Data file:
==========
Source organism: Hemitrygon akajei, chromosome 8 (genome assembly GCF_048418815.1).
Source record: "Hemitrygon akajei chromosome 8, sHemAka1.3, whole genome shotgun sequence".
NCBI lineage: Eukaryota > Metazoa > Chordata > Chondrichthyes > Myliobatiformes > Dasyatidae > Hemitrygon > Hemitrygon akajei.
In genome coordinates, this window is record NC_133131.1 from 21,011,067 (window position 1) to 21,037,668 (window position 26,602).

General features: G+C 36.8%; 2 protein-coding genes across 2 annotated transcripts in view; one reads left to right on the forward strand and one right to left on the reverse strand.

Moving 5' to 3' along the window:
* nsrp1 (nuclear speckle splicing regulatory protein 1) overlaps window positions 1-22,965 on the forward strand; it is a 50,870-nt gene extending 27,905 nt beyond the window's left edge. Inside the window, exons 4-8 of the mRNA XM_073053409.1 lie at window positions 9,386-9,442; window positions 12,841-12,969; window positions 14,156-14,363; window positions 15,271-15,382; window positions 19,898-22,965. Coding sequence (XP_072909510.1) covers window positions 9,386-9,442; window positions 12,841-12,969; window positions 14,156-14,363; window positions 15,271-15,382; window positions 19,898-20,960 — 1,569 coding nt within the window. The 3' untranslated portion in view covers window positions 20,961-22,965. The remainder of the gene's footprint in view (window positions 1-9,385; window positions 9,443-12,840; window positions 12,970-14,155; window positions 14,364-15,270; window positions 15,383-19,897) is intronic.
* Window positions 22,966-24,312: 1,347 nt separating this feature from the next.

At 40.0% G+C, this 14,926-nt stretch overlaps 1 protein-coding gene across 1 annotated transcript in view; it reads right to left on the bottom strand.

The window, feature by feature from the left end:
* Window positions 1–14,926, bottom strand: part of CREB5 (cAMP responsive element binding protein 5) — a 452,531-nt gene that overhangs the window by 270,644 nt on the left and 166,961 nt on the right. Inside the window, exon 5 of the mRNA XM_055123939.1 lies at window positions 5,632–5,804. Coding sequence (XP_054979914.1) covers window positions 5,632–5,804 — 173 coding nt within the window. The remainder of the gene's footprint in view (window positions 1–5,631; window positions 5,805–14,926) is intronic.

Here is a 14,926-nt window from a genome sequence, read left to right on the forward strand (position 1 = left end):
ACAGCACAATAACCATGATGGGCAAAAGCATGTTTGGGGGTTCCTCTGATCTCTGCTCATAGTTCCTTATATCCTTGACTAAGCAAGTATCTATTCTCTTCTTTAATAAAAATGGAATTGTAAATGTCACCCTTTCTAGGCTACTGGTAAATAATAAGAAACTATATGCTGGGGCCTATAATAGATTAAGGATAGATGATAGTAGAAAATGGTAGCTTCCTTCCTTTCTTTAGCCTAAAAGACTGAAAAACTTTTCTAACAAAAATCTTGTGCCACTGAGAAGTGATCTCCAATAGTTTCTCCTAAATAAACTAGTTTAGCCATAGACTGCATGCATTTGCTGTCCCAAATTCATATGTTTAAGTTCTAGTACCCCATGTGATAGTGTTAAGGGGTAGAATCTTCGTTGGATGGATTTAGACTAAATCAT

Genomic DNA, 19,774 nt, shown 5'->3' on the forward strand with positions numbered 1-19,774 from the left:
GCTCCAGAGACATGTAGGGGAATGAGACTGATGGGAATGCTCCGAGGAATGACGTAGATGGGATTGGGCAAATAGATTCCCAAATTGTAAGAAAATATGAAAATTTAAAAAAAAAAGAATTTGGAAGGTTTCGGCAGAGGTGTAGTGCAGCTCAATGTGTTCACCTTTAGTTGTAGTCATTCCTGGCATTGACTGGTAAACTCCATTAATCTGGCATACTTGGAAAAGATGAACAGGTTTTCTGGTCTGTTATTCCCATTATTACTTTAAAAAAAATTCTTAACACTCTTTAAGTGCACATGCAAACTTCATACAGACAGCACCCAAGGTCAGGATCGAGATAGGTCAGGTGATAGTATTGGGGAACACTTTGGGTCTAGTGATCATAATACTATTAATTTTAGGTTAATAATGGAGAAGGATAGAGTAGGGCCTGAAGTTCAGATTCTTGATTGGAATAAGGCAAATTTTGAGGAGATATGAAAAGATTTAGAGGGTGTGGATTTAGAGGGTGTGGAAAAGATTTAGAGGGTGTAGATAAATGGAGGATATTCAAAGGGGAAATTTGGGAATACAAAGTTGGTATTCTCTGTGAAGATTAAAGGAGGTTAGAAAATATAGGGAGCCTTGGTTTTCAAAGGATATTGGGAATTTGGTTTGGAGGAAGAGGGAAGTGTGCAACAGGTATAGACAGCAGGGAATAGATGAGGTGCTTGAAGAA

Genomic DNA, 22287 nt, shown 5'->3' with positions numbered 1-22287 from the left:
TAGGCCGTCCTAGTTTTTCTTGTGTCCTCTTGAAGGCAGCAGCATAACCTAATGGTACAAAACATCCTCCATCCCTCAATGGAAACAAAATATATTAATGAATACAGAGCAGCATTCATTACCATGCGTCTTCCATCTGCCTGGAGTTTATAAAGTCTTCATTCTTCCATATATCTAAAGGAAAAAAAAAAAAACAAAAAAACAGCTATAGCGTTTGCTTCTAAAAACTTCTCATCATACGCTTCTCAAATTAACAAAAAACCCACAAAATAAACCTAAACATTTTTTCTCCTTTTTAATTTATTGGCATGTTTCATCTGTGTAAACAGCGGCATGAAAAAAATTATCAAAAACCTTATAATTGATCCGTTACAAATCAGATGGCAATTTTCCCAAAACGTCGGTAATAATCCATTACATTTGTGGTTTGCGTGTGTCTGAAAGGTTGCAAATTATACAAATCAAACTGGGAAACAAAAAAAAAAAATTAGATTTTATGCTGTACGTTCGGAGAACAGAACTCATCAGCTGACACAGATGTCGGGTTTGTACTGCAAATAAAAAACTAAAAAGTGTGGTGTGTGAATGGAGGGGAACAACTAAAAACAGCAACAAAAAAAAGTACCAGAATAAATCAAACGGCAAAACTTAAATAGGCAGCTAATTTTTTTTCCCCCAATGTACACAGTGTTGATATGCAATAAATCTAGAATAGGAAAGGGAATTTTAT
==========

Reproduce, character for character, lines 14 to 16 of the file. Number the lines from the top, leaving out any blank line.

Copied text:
Genomic DNA, 19,774 nt, shown 5'->3' on the forward strand with positions numbered 1-19,774 from the left:
GCTCCAGAGACATGTAGGGGAATGAGACTGATGGGAATGCTCCGAGGAATGACGTAGATGGGATTGGGCAAATAGATTCCCAAATTGTAAGAAAATATGAAAATTTAAAAAAAAAAGAATTTGGAAGGTTTCGGCAGAGGTGTAGTGCAGCTCAATGTGTTCACCTTTAGTTGTAGTCATTCCTGGCATTGACTGGTAAACTCCATTAATCTGGCATACTTGGAAAAGATGAACAGGTTTTCTGGTCTGTTATTCCCATTATTACTTTAAAAAAAATTCTTAACACTCTTTAAGTGCACATGCAAACTTCATACAGACAGCACCCAAGGTCAGGATCGAGATAGGTCAGGTGATAGTATTGGGGAACACTTTGGGTCTAGTGATCATAATACTATTAATTTTAGGTTAATAATGGAGAAGGATAGAGTAGGGCCTGAAGTTCAGATTCTTGATTGGAATAAGGCAAATTTTGAGGAGATATGAAAAGATTTAGAGGGTGTGGATTTAGAGGGTGTGGAAAAGATTTAGAGGGTGTAGATAAATGGAGGATATTCAAAGGGGAAATTTGGGAATACAAAGTTGGTATTCTCTGTGAAGATTAAAGGAGGTTAGAAAATATAGGGAGCCTTGGTTTTCAAAGGATATTGGGAATTTGGTTTGGAGGAAGAGGGAAGTGTGCAACAGGTATAGACAGCAGGGAATAGATGAGGTGCTTGAAGAA

Genomic DNA, 22287 nt, shown 5'->3' with positions numbered 1-22287 from the left: